I received a copy of this book free of charge from the author in exchange for my honest review.

I like killers with calling cards. I like the concept of calling cards in general. (One of the video games I’m playing at present uses the concept, and it pleases me immensely.) So in reading the description of BLUEBELL INFORMANT, and seeing the flowers used as such, I was instantly intrigued. (I blame all the Criminal Minds I’ve watched over the years. My brain wants to profile everything, and the calling card just adds a new level of interest.)

As with so many thrillers I’ve read as of late, I wasn’t quite sure what to expect. I always get a little nervous about body counts (I blame Ethan Cross for that one) but if I wanted to make a judgment on stereotypes alone, given that the main detective is female, I didn’t expect a very high body count.

How amusing, I find out later, that I base that on assumptions.

There’s a whole chunk of this book based on the assumptions characters make–the first of which being that Daniel Barker, failed politician and attempted murder victim, assumes that DS Evelyn Giles is a “real” English woman. He does not account for the fact that while perfectly British, ethnically, she’s Chinese–and this doesn’t sit well with him at all. The story, as one might expect, goes careening off from there. Giles is convinced that she’d solved the case of the Bluebell Killer, and Barker is just as convinced that she hasn’t gotten the killer yet, because he may know something she doesn’t…

It’s a very fast-paced novel, where if you blink you’ll miss something. My brain wasn’t quite moving at the same pace as the characters, but for the most part, I never felt lost for too long. (Since generally there’s someone in the scene who’s not quite as fast as the others as well, and thus we all got everything written out.) Giles is smart and sassy, balancing the line between emotion and stoicism nicely. She endures a significant level of abuse from Barker throughout the novel, and handles is remarkably well. I don’t think I would have lasted as long as she did.

That being said, the overt racism that Barker spews throughout the entire book becomes a bit overbearing at times. I understand that the racism and the way it forces him to react to Giles is an important plot and character point, but there’s never a break from it. Slurs get thrown around left and right, condescending remarks made at the drop of a hat; for a man who’s trying to manipulate Giles, he never makes himself even remotely tolerable. Even with the promise of information. I can’t fathom anyone putting up with that for that long. (Granted, I’m an American reader and this is a British book, and it’s possible that the situation would be handled differently. But given what I’ve seen of current politics both here and there, I’m not sure we’re all that different at the moment.)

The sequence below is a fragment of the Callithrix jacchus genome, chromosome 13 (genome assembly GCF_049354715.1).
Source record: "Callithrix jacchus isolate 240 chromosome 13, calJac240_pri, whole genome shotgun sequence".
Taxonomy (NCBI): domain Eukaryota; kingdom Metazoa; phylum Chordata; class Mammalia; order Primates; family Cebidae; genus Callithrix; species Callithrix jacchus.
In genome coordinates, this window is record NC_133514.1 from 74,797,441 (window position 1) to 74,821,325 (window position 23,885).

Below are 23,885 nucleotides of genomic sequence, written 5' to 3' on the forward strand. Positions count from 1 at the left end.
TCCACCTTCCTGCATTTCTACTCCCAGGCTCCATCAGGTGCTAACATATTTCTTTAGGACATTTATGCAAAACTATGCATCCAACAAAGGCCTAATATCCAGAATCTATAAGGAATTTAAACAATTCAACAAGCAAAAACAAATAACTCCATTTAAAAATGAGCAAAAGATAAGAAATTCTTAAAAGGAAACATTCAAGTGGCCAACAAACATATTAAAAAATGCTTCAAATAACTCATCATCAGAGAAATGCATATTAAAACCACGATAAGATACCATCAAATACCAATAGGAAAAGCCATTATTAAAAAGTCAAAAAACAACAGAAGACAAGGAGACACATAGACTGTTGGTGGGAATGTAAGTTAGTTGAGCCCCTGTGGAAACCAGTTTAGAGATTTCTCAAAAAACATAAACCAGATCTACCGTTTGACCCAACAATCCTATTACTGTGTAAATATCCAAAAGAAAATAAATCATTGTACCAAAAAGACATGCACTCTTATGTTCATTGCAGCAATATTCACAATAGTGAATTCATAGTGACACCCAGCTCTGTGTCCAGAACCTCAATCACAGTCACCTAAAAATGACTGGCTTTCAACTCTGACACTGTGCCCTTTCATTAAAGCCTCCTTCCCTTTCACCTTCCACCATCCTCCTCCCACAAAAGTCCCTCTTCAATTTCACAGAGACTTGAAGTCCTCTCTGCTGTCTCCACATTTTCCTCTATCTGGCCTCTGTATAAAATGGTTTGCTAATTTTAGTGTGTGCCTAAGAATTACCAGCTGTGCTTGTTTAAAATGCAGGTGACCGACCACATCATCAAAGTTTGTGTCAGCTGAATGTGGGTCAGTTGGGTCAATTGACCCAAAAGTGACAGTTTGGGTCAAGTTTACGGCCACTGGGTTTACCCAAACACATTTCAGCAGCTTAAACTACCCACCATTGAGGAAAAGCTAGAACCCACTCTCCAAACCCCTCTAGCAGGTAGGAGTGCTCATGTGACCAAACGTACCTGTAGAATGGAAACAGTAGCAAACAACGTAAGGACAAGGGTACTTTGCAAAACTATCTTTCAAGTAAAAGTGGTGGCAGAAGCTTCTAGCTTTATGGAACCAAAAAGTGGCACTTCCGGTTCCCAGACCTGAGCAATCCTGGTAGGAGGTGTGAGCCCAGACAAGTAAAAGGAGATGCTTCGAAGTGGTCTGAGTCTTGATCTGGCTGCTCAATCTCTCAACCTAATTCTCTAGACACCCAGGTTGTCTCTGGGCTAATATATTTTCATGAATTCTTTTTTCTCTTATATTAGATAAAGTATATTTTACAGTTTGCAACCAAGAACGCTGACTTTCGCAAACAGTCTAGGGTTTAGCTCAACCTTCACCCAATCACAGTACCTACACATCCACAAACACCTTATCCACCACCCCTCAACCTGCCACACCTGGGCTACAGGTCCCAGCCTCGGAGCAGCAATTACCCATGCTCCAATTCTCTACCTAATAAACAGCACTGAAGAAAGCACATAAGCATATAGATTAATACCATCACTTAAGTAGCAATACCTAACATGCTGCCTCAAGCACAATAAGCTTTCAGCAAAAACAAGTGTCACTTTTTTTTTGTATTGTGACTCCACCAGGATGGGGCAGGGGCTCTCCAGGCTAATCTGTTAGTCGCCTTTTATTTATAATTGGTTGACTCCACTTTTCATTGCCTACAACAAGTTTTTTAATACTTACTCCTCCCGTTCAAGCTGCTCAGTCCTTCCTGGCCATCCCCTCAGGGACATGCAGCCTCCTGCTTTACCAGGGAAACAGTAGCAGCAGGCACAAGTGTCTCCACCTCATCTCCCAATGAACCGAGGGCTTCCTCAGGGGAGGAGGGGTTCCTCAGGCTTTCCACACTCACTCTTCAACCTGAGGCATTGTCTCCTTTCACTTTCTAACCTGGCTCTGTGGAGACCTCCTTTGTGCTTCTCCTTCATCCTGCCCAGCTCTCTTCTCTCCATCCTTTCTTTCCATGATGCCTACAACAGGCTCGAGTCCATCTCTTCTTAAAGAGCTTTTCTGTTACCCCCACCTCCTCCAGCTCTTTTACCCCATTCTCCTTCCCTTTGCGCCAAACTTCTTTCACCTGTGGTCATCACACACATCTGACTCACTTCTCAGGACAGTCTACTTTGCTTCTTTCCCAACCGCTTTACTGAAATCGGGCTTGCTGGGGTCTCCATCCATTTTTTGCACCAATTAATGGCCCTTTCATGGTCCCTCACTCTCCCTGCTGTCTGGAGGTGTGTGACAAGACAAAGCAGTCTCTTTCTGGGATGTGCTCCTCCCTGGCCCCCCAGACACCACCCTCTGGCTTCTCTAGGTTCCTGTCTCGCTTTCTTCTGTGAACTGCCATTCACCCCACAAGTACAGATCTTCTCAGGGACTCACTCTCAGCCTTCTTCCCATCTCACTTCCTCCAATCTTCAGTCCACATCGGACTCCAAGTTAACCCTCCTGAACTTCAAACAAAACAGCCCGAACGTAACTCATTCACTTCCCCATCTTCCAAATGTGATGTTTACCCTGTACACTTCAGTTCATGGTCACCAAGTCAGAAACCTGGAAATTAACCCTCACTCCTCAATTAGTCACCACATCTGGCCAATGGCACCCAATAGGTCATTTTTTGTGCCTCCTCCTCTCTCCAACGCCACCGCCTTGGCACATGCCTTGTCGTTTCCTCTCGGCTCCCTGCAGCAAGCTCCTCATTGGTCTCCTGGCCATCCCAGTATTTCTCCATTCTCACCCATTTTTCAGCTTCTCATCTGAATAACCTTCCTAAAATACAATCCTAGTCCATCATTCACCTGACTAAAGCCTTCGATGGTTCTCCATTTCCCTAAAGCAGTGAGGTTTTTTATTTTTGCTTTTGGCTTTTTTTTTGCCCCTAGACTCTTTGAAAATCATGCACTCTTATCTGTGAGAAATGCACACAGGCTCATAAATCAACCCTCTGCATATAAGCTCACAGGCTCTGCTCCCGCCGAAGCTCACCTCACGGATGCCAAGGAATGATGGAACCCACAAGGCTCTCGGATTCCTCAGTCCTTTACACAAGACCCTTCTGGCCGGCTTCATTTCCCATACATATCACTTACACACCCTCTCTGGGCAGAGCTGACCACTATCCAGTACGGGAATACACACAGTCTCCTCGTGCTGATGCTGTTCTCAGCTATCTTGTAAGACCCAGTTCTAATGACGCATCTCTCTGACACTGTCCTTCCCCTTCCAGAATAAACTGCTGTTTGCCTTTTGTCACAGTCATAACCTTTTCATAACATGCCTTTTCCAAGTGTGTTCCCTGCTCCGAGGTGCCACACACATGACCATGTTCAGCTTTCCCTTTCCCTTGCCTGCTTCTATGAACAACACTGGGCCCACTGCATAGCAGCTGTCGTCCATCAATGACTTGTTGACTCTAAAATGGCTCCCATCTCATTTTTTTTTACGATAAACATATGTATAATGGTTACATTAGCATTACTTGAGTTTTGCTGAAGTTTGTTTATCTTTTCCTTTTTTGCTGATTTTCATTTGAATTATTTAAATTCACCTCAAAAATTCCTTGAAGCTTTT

There are characters who are brought in to be their Important Plot Piece and then essentially vanish into the night again. This type of character frustrates me immensely–and at least in one case, there’s no way for said character to show up in a potential follow-up book, unless it’s as a ghost. There’s also a certain Sherlock Holmes vibe to Giles that doesn’t quite get pulled off as well as I think it could be. Half the fun of most thrillers or mysteries is figuring it out alongside the detective. By the end, Giles was making leaps of logic that I never could have seen. (Again, this may be at least partially a cultural disconnect.) Maybe I’m just not smart enough for the book, but as it did with Tony Noland’s VERBOSITY’S VENGEANCE, it leaves me feeling a little deflated at the end. It wasn’t ever established that Giles is some brilliant detective savant–a la Sherlock Holmes–so I expect to be able to follow along. Her reveals brought more of a “…dear God, how did she possibly notice that?”

On a small editing standpoint, Tingley appears to be addicted to ellipses. Don’t get me wrong; I use them far more than I should myself. So when even I’m noticing how often they show up…

That all being said, it was a very enjoyable read that kept me pretty well glued to my Kindle. I rarely read thrillers as quickly as I did this one. The characters are fun and enjoyable (except for Barker) and the plot was interesting and full of twists and turns. And when we do find out about the informant, it’s entirely worth the wait, and sets up its own level of intrigue. I can easily see us following Giles on with this piece, even further into the depths of the case.

Rating: ***1/2 – Definitely Worth a Look


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